marriage the forgiveness project therapy

Where Should We Begin?


Esther Perel is the unlikely name of an esteemed couples therapist, who made her name with a book called “Mating in Captivity,” about the death of desire in marriages. (Why unlikely as that relates to her name? I read “Perel” as “peril” and Esther as a cognate of “etre” or “to be.” But maybe that’s just me.)

Moving on, she’s got a podcast called “Where Should We Begin?,” which is a really excellent title and a TED Talk called “Rethinking Infidelity.”

(How do I get to have a TED Talk?)

A quote I like, from The New Yorker: “Betrayal may spell the painful end of a chapter in a relationship, but it doesn’t necessarily mean that the whole thing is done: Your first marriage is over. Would you like to create a second one together?”

And this one: “it’s never been easier to cheat and it’s never been harder to keep a secret.”

marriage thecarolineproblem

Once a Cheater, Always a Cheater: And five more things you should never say to a cheated-on woman


A friend has revealed her husband/partner/boyfriend had an affair. She is some combination of disbelieving, furious, shattered. You, as her friend and confidante, feel compelled to help her in some way. But inconveniently, you find yourself at a loss for words — although infidelity is so common, you are shocked too — except for a handful of shopworn bromides. Perhaps not so coincidentally, your friend’s wailed laments, on tight rotation as you two dive into a second bottle of Merlot, are starting to sound a tiny bit generic as well: “How could he…?” “…with such a total ho bag?” and “I thought he loved me.” Etcetera. Since she’s gone all Patsy Kline on you (except for that ho bag thing; where did that come from?) your also-predictable advice would be good enough, right?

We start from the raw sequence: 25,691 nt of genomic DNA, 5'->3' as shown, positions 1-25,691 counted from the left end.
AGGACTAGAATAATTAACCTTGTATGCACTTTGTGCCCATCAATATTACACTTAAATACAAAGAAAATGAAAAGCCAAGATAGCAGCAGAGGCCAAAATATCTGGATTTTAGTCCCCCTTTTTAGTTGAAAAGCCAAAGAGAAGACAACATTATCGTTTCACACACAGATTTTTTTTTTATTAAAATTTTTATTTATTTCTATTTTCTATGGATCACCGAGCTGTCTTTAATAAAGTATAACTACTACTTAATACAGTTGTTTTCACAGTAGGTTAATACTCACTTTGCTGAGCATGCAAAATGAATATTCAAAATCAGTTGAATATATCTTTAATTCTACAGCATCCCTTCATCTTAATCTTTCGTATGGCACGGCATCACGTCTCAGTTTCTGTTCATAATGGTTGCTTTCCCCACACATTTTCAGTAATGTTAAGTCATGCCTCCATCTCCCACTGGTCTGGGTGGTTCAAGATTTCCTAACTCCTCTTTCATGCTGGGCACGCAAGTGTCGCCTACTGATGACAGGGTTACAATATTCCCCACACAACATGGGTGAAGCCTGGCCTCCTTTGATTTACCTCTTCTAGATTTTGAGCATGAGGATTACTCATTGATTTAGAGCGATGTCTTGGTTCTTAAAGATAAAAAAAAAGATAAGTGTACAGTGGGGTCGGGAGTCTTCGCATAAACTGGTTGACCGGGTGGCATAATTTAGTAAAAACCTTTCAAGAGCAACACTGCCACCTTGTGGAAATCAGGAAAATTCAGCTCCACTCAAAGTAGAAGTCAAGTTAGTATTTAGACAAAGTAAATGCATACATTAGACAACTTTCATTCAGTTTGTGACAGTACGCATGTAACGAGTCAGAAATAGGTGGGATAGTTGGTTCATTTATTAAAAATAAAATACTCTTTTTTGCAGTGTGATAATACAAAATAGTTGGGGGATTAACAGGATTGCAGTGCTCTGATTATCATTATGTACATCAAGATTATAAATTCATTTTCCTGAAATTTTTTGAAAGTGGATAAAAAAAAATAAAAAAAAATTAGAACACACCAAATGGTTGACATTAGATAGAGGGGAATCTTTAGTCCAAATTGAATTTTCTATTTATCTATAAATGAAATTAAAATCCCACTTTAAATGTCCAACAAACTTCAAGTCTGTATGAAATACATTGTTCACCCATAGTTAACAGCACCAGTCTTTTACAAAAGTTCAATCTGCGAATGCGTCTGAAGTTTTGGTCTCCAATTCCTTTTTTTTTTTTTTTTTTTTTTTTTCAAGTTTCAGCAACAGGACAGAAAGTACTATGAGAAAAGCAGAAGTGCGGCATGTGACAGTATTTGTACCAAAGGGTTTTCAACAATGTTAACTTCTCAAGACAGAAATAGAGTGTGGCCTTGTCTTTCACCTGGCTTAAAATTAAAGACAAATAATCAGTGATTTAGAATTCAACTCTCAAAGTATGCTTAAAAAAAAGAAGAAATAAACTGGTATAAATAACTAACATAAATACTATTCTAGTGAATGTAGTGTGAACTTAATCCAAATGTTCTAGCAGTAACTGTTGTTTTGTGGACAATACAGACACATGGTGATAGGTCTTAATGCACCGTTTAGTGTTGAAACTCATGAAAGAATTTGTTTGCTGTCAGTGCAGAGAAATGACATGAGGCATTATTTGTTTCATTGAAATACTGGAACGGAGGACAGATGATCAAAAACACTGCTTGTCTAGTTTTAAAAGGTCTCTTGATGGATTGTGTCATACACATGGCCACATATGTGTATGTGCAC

I’m here to say no. I can’t claim to have written the book on infidelity but I have written a novel on the subject, published in blog format (right over here). As fodder, I read scores of novels about marriage, which is the same thing as saying I read scores of novels about infidelity. I simply can’t think of a story about a marriage that didn’t feature a betrayal of some sort, from flirty dalliance to full-on affair (feel ever so free to skip my novel — even my agent did! — but check out its bibliography here).

Other people’s marriages are so various, so unknowable. So are their affairs. But somehow the comfort and counsel offered to the cheated-on women tends toward the boilerplate, with each utterance a Pinterest board waiting to happen. What follows is my list of what not to say to a cheated-on friend. Disagree with me? You’re a ho bag! No sorry, that must be contagious. What I meant to say is I’d be grateful for any and all comments, below.

  1. Once a cheater, always a cheater

There already are Pinterest boards devoted to this one. Here’s an analogy as rebuttal: as an adolescent, I shoplifted Bub’s Daddy bubble gum, rootbeer Lip Smackers and other 70s-era dime-store items. As an adult, have I pursued a life of petty crime, unable (or unwilling) to stop myself from pocketing point-of-sale merchandise at the CVS? No, I haven’t. In fiction, however, cheaters cheat chronically and ceaselessly — but is this mostly because this makes for a better narrative arc? Put another way, where would the novel go if, after the affair, the cheater stopped cheating and the reunited couple lived happily ever after? In real life, people change and marriages heal — it just doesn’t make for a very interesting story so it’s not one people tell. Bottom line: Maybe the cheater’s drug of choice — cheating — will be impossible to quit. And maybe it won’t. But you it’s not your job to serve as judge and jury on this matter.